Ubud is where all of the stone and wood carvings on the island originate, among silver and gold jewelry. You can buy pretty much anything here, from a custom ordered bison wood carving to a crystal necklace. Luckily for me, there’s also a nice bike shop! GPS coordinates (8.51908S 115.26875E). They mostly sell new polygon bikes which seem pretty solid. A few used (second push bike) bikes are available and I picked one up for $80 in pretty good condition, with a promise from the owner to buy back at 60% of the price! I opted for a helmet ($12, wow!) and a better saddle. They set me up with a nice back rack with jury rigged handlebars attached with spare tube and zip ties so I could haul my backpack. I’m now on the first night on my tour in Batu Riti after a grueling 7371593463 meter climb which took about 5 hours.

Back to Ubud: I met Marco, an Italian traveler with a guitar, on the bus from Padang Bai to Ubud. We decided to cut costs and get a room together and ended up at a homestay close to the center for about $8 each. Even the homestays in Ubud are adjunct temples! Beautiful decoration in the wood and stone work, with a grandmotherly figure to boot. Weena waited up for us until 3am the first night, and cooked a delicious banana pancake and fruit salad in the morning.

Marco and I were up to explore the town after our absurdly inexpensive massages and started walking the streets with a bintang in hand. After live music at a hookah lounge, we end up at the only late night destination in Ubud, CP. We played some pool and met two Indonesian women, Mira and Ari, and in a light stupor agreed to meet up the next day. While enjoying the morning pancakes and waiting out the rain playing guitar, Mira bicycles over. She toured Bali and Lombok on bicycle, so we immediately hit it off. Miraculously, the rain stopped and Marco rented a bike. We were ready to roll!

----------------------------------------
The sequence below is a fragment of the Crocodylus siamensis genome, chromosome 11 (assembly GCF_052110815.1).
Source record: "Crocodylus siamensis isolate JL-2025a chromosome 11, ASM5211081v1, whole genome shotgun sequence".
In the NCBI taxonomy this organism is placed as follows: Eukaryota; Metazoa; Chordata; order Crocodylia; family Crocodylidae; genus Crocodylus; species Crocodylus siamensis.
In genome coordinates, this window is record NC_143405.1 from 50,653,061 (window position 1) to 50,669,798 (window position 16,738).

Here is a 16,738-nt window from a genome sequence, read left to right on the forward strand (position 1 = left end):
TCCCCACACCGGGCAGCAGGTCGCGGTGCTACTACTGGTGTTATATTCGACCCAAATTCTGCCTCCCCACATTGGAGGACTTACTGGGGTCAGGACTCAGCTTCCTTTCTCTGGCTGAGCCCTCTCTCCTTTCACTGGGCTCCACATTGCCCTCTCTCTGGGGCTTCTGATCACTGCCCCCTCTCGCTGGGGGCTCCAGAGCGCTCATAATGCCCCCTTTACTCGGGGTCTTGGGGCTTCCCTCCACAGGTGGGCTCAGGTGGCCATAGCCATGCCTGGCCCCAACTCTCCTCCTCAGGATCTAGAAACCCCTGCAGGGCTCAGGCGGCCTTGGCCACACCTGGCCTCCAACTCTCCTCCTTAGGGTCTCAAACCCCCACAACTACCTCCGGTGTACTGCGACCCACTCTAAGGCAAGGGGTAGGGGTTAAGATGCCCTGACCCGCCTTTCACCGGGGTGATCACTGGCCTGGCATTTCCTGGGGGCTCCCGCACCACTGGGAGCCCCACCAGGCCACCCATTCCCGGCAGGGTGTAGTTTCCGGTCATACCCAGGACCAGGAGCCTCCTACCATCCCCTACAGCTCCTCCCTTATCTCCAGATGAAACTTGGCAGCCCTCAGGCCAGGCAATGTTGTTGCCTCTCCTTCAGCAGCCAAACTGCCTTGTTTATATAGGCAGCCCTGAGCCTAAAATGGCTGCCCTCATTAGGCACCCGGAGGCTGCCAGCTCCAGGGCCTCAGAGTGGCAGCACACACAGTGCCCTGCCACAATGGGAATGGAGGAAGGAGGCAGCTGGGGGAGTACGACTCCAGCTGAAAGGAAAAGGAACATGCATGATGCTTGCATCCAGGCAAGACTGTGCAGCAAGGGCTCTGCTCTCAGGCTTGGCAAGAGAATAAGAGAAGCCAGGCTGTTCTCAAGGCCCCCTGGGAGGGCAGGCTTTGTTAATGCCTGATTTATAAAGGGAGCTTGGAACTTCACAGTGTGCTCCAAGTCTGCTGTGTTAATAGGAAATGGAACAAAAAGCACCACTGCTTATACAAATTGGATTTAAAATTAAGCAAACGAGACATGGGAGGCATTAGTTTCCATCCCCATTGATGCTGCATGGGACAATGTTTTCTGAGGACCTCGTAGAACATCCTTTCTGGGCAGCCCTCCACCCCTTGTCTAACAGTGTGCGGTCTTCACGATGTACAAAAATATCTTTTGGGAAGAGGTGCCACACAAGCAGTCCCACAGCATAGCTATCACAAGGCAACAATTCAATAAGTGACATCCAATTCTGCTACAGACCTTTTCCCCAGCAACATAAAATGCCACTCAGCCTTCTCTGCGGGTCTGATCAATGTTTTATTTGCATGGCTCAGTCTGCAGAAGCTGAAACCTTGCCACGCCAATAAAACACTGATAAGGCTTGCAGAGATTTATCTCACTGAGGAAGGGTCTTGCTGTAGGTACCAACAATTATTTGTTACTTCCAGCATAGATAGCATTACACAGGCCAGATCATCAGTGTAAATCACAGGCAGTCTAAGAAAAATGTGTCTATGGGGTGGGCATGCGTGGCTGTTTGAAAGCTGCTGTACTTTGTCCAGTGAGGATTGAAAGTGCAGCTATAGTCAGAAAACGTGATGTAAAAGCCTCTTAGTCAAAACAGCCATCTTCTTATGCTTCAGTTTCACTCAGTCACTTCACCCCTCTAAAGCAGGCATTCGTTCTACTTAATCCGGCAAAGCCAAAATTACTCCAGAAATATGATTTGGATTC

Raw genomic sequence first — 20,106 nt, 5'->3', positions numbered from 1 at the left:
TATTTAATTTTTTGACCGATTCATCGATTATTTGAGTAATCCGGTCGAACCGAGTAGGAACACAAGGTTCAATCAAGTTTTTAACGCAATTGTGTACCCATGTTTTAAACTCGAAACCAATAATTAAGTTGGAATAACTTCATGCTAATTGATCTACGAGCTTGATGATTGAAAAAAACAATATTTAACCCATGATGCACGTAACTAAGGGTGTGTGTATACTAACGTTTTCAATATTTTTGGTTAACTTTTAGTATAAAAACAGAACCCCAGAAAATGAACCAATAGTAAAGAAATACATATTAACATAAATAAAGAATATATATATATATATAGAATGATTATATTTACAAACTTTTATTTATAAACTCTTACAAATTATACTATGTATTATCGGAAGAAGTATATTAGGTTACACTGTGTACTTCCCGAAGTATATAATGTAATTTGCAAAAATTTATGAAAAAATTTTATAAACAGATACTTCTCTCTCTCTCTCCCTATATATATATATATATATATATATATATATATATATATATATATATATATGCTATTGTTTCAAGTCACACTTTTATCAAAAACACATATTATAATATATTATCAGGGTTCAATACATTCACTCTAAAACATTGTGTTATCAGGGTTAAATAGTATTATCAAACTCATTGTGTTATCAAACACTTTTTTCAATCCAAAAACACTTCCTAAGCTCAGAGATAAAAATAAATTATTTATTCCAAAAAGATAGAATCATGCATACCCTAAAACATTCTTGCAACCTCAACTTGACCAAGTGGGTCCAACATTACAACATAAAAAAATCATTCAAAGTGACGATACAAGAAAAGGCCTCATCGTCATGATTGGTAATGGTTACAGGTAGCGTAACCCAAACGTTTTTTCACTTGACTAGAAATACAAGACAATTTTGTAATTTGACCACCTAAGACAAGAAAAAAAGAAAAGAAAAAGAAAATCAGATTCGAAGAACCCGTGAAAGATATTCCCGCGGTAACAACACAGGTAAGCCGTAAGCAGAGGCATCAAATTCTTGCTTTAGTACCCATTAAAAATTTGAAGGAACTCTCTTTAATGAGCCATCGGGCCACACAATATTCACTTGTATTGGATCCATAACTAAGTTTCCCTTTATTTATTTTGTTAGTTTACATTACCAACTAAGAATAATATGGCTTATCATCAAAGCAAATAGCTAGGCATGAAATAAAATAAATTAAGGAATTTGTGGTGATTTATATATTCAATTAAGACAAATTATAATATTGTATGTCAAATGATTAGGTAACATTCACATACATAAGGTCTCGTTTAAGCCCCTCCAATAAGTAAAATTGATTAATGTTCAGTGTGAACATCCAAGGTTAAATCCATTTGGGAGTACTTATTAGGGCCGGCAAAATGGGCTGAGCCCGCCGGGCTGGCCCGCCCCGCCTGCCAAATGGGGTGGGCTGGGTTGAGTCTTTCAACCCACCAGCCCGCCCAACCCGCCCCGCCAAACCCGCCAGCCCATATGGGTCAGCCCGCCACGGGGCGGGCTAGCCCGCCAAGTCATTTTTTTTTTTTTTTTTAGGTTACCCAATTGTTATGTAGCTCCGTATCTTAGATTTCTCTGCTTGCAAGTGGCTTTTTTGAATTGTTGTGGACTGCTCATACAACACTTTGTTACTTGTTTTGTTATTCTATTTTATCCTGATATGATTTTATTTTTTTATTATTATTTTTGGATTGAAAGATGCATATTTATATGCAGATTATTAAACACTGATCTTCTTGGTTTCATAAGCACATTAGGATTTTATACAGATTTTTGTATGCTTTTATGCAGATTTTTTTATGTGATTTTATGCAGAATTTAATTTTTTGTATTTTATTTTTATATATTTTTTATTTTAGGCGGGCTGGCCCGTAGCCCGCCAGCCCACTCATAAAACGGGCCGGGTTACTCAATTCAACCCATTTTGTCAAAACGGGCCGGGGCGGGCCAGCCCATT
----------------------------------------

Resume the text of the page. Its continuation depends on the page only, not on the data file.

Mira took us around the Ubud area at a breakneck pace, feather earrings flying as wildly as her limbs as she listens to her headphones while we try to keep up. We saw gorgeous temples, rice terraces, and freaky scarecrows before eating food from the Padang region (West Sumatra, where Mira is from). To reiterate, there’s only awesome and super awesome food on this island, and this was in the latter category.

On the way back, Mira took us to a secret part of the river which carved out huge water channels that you could sit in. Felt better than the massage! We were burning time until we would meet back up with Ari at an “ecstatic dance” at the yoga barn. This turned out to be totally insane, and my first ecstatic dance experience. It is simply a huge dance floor with a DJ playing weird music and everybody dancing like a maniac for two hours. I started laughing at first but got into it!

After the dance, we got food with Ari and Nina joining the group. More Padang food … excellent. We made plans to travel by bicycle to Sanur, then take the ferry to Nusa Panida, a large island in the South East of Bali, and relax on the beach. Fast forward and at 5pm we’re in on an untouristy island riding motorbikes to Crystal Bay. We got a tip from a local that the bay next to Crystal Bay was even better. With essentially no proper planning, the five of us end up on a deserted picture perfect beach with a three person tent, one sleeping bag, ten liters of water and a bag of peanuts. We made the best of it and snorkeled, buried Nina in sand (yes we remembered her before we left!), and jumped through hoops before sleeping on the beach.

We got a good nights sleep and the next afternoon Mira, Marco and I went to a Hindu spiritual purification ceremony, about two hours by bike from Ubud. Mira had been there before and obviously speaks bahasa so we navigated our way to the temple. The process was strange for me (also not certain why I need purification) and started with a ten minute meditation with the healer (maybe oracle would be a better term, apparently she gives advice and can see the future) followed by a cleansing with liters of water poured on your head, always with her chanting in beautiful tones. Marco and I were among the few white people there, with maybe 30 people being purified in about an hour. Many locals (especially the women) let out intense sounds when water was poured in them – from orgasmic to crying to dry heaving. I can’t say that I had a strong experience, but it certainly gives people an outlet for whatever they may need to tell to the world. It’s times like these where I take comfort my belief of the Scientific Method.

We had a going away dinner that night for Nina, who is returning to the US next week. Marco turned to the stove and cooked a delicious pasta dish and I provided the red wine. We said our goodbyes and Marco and I left the next day to Thailand, and I started my bike tour!

Rice fields near Ubud

Rice fields near Ubud